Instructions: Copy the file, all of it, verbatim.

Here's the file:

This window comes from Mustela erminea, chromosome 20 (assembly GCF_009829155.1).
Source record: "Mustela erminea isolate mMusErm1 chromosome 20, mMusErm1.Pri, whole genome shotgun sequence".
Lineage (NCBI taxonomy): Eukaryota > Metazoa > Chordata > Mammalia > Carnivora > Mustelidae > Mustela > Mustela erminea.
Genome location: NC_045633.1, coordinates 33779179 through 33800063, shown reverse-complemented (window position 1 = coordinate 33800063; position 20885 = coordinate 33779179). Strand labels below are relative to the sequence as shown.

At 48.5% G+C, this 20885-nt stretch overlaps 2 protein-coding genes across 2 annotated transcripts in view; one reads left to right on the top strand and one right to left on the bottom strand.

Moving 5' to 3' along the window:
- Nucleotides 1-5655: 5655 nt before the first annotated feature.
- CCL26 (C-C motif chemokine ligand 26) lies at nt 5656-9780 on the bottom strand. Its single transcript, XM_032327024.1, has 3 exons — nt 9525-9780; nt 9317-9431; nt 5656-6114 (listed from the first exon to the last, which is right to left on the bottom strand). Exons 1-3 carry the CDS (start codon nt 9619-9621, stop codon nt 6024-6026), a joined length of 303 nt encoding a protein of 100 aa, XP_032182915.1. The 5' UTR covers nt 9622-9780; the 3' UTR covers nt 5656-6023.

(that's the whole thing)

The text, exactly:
This window comes from Mustela erminea, chromosome 20 (assembly GCF_009829155.1).
Source record: "Mustela erminea isolate mMusErm1 chromosome 20, mMusErm1.Pri, whole genome shotgun sequence".
Lineage (NCBI taxonomy): Eukaryota > Metazoa > Chordata > Mammalia > Carnivora > Mustelidae > Mustela > Mustela erminea.
Genome location: NC_045633.1, coordinates 33779179 through 33800063, shown reverse-complemented (window position 1 = coordinate 33800063; position 20885 = coordinate 33779179). Strand labels below are relative to the sequence as shown.

At 48.5% G+C, this 20885-nt stretch overlaps 2 protein-coding genes across 2 annotated transcripts in view; one reads left to right on the top strand and one right to left on the bottom strand.

Moving 5' to 3' along the window:
- Nucleotides 1-5655: 5655 nt before the first annotated feature.
- CCL26 (C-C motif chemokine ligand 26) lies at nt 5656-9780 on the bottom strand. Its single transcript, XM_032327024.1, has 3 exons — nt 9525-9780; nt 9317-9431; nt 5656-6114 (listed from the first exon to the last, which is right to left on the bottom strand). Exons 1-3 carry the CDS (start codon nt 9619-9621, stop codon nt 6024-6026), a joined length of 303 nt encoding a protein of 100 aa, XP_032182915.1. The 5' UTR covers nt 9622-9780; the 3' UTR covers nt 5656-6023.